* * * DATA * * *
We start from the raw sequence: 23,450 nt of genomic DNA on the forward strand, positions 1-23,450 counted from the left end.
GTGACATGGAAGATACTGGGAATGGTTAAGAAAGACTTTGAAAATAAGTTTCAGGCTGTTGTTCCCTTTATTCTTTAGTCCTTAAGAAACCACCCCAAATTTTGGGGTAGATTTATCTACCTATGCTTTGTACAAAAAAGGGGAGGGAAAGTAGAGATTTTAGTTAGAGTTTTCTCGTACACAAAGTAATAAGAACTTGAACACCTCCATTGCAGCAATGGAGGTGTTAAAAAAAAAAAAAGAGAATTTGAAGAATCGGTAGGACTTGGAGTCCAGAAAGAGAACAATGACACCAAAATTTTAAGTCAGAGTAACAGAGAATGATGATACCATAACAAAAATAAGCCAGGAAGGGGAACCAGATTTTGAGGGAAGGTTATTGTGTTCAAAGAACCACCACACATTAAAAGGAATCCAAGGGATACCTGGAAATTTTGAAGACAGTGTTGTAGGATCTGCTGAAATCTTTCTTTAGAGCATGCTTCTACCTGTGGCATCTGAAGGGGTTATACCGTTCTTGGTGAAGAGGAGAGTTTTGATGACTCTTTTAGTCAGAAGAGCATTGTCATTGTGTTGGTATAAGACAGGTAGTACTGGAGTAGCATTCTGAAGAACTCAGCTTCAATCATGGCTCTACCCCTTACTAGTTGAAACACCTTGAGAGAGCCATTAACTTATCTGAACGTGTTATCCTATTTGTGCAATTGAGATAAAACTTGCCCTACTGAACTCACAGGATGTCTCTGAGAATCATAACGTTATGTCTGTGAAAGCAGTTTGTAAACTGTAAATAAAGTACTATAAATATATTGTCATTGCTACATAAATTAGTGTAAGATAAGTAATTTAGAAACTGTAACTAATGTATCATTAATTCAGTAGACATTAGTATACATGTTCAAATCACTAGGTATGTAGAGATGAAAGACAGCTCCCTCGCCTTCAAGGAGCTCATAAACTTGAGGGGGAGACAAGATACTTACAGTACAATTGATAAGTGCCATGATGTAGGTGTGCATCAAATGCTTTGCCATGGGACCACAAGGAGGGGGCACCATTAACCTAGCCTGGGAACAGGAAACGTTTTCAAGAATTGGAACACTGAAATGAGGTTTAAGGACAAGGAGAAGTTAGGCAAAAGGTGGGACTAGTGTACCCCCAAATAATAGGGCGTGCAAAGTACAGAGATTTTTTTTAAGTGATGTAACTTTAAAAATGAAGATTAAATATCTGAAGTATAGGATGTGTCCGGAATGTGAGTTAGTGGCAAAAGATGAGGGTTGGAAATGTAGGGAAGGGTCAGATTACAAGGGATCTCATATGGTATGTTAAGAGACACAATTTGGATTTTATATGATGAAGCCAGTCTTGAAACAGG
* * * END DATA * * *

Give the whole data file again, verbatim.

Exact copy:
We start from the raw sequence: 23,450 nt of genomic DNA on the forward strand, positions 1-23,450 counted from the left end.
GTGACATGGAAGATACTGGGAATGGTTAAGAAAGACTTTGAAAATAAGTTTCAGGCTGTTGTTCCCTTTATTCTTTAGTCCTTAAGAAACCACCCCAAATTTTGGGGTAGATTTATCTACCTATGCTTTGTACAAAAAAGGGGAGGGAAAGTAGAGATTTTAGTTAGAGTTTTCTCGTACACAAAGTAATAAGAACTTGAACACCTCCATTGCAGCAATGGAGGTGTTAAAAAAAAAAAAAGAGAATTTGAAGAATCGGTAGGACTTGGAGTCCAGAAAGAGAACAATGACACCAAAATTTTAAGTCAGAGTAACAGAGAATGATGATACCATAACAAAAATAAGCCAGGAAGGGGAACCAGATTTTGAGGGAAGGTTATTGTGTTCAAAGAACCACCACACATTAAAAGGAATCCAAGGGATACCTGGAAATTTTGAAGACAGTGTTGTAGGATCTGCTGAAATCTTTCTTTAGAGCATGCTTCTACCTGTGGCATCTGAAGGGGTTATACCGTTCTTGGTGAAGAGGAGAGTTTTGATGACTCTTTTAGTCAGAAGAGCATTGTCATTGTGTTGGTATAAGACAGGTAGTACTGGAGTAGCATTCTGAAGAACTCAGCTTCAATCATGGCTCTACCCCTTACTAGTTGAAACACCTTGAGAGAGCCATTAACTTATCTGAACGTGTTATCCTATTTGTGCAATTGAGATAAAACTTGCCCTACTGAACTCACAGGATGTCTCTGAGAATCATAACGTTATGTCTGTGAAAGCAGTTTGTAAACTGTAAATAAAGTACTATAAATATATTGTCATTGCTACATAAATTAGTGTAAGATAAGTAATTTAGAAACTGTAACTAATGTATCATTAATTCAGTAGACATTAGTATACATGTTCAAATCACTAGGTATGTAGAGATGAAAGACAGCTCCCTCGCCTTCAAGGAGCTCATAAACTTGAGGGGGAGACAAGATACTTACAGTACAATTGATAAGTGCCATGATGTAGGTGTGCATCAAATGCTTTGCCATGGGACCACAAGGAGGGGGCACCATTAACCTAGCCTGGGAACAGGAAACGTTTTCAAGAATTGGAACACTGAAATGAGGTTTAAGGACAAGGAGAAGTTAGGCAAAAGGTGGGACTAGTGTACCCCCAAATAATAGGGCGTGCAAAGTACAGAGATTTTTTTTAAGTGATGTAACTTTAAAAATGAAGATTAAATATCTGAAGTATAGGATGTGTCCGGAATGTGAGTTAGTGGCAAAAGATGAGGGTTGGAAATGTAGGGAAGGGTCAGATTACAAGGGATCTCATATGGTATGTTAAGAGACACAATTTGGATTTTATATGATGAAGCCAGTCTTGAAACAGG